Non-standard abbreviations should be defined at the first occurrence and introduced only where multiple use is made.


Authors are encouraged to follow the Uniform Requirements for Manuscripts Submitted to Biomedical Journals. They should strive for a concise article without excessive detail (word limits are specified under Categories of Articles. All but the shortest articles should have subheadings.


Details of all funding sources for the work in question should be given in a separate section entitled 'Funding'. This should appear before the 'Acknowledgements' section.

The following rules should be followed:

  • The sentence should begin: ‘This work was supported by …’
  • The full official funding agency name should be given, i.e. ‘the National Cancer Institute at the National Institutes of Health’ or simply 'National Institutes of Health' not ‘NCI' (one of the 27 subinstitutions) or 'NCI at NIH’ (full RIN-approved list of UK funding agencies)
  • Grant numbers should be complete and accurate and provided in brackets as follows: ‘[grant number ABX CDXXXXXX]’
  • Multiple grant numbers should be separated by a comma as follows: ‘[grant numbers ABX CDXXXXXX, EFX GHXXXXXX]’
  • Agencies should be separated by a semi-colon (plus ‘and’ before the last funding agency)
  • Where individuals need to be specified for certain sources of funding the following text should be added after the relevant agency or grant number 'to [author initials]'.

An example is given here: ‘This work was supported by the National Institutes of Health [P50 CA098252 and CA118790 to R.B.S.R.] and the Alcohol & Education Research Council [HFY GR667789].

Conflict of Interest

Further guidance on Conflict of Interests is available here.


Personal acknowledgment should precede those of institutions of agencies. Any substantial assistance in preparing the manuscript—for example, in data retrieval or statistical analysis—other than by an author should be stated.

Please note that acknowledgment of funding bodies and declarations regarding conflicts of interest should be given in separate Funding and Conflicts of Interest sections, respectively.


JPIDS reference style is based on the Uniform Requirements for Manuscripts Submitted to Biomedical Journals.

Names of journals are abbreviated according to the List of Journals Indexed for Medline. Titles of journals not listed in Medline should be spelled out in full. References should be numbered consecutively as they appear in the text, with the numbers in brackets on the text line (e.g., [3, 7–9, 57]). References first cited in tables or figures should be in sequence with those in the text; for example, if table 1 is mentioned in the text after reference [8], the next new reference cited in table 1 will be reference [9]. Unpublished data should be cited in the text as (unpublished data), but not included in the references list. References to manuscripts submitted, but not yet accepted, should be cited in the txt as (B Jones and L Smith, manuscript in preparation) and should not be included in the reference list. Citations of submitted manuscripts should include all authors involved. For references with >6 authors, the first 3 authors should be listed, followed by et al. Reference to a doctoral dissertation should include the author, title, institution, location, year, and publication information, if published. For online resources, a URL and date accessed should be included. Accuracy of references is the responsibility of the authors.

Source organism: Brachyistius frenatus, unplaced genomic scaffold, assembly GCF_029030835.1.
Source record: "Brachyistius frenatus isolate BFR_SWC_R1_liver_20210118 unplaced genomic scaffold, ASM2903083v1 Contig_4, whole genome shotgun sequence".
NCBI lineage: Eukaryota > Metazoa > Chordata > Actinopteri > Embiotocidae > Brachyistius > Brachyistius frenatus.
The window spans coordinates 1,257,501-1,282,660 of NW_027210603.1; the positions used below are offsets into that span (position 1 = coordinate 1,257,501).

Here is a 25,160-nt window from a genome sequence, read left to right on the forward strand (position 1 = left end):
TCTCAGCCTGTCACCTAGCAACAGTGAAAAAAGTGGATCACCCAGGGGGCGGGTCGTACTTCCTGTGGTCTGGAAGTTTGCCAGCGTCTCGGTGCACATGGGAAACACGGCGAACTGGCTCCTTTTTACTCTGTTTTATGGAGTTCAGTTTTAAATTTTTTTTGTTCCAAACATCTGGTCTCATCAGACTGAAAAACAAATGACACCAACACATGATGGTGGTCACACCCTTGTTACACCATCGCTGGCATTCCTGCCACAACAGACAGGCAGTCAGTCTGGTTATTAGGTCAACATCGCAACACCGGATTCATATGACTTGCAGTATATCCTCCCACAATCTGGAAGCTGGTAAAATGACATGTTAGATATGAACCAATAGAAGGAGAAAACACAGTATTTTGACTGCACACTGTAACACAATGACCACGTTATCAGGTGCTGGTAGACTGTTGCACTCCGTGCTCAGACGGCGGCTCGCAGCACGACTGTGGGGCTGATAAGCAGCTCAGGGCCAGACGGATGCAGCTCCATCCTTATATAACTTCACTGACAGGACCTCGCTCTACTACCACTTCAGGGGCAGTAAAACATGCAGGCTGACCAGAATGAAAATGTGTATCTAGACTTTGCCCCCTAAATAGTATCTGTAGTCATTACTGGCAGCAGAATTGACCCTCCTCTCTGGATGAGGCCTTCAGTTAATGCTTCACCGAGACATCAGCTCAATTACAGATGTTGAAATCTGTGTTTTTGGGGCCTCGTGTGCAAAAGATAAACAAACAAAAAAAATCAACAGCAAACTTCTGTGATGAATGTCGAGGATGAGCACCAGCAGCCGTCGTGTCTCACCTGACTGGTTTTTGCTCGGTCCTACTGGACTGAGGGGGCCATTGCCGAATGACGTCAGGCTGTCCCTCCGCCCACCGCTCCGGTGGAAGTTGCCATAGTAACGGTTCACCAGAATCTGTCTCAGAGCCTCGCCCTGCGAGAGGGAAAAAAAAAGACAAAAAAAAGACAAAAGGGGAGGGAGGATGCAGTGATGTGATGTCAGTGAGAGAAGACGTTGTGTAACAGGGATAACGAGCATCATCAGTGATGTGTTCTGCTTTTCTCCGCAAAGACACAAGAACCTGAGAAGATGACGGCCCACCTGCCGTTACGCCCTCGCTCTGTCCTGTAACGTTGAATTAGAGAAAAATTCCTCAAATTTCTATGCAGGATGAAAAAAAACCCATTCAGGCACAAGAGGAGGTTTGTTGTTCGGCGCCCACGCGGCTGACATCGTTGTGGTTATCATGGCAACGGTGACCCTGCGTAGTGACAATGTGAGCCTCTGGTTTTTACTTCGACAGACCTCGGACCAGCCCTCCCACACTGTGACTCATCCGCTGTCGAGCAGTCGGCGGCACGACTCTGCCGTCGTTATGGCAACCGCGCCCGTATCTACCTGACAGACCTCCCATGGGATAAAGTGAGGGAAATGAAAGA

The citation of journals, books, multi-author books, and articles published online should conform to the following examples:

  • Gorecki DC, Monaco AP, Derry JMJ, Walker AP, Barnard EA, Barnard PJ. Expression of four alternative dystrophin transcripts in brain regions regulated by different promoters. Hum Mol Genet 1995;155: 505-511.
  • Francis,V. and Bastin,M. (2000) Gene targeting in rat embryo fibroblasts promoted by the polyomavirus large T antigen. Nucleic Acids Res., in press.
  • Maniatis T, Fritsch EF, Sambrook J. Molecular Cloning: A Laboratory Manual. Cold Spring Harbor, NY: Cold Spring Harbor Laboratory Press, 1982.
  • Huynh TV, Young RA, Davis RW. DNA Cloning. In: Glover DM. DNA Cloning - A Practical Approach. Vol 1. Oxford, UK: IRL Press, 1988: 49-78.
  • Public Health Service Task Force. Recommendations for the use of antiretroviral drugs in pregnant HIV-1 infected women for maternal health and interventions to reduce perinatal HIV-1 transmission in the United States. Available at: Accessed 24 April 2002.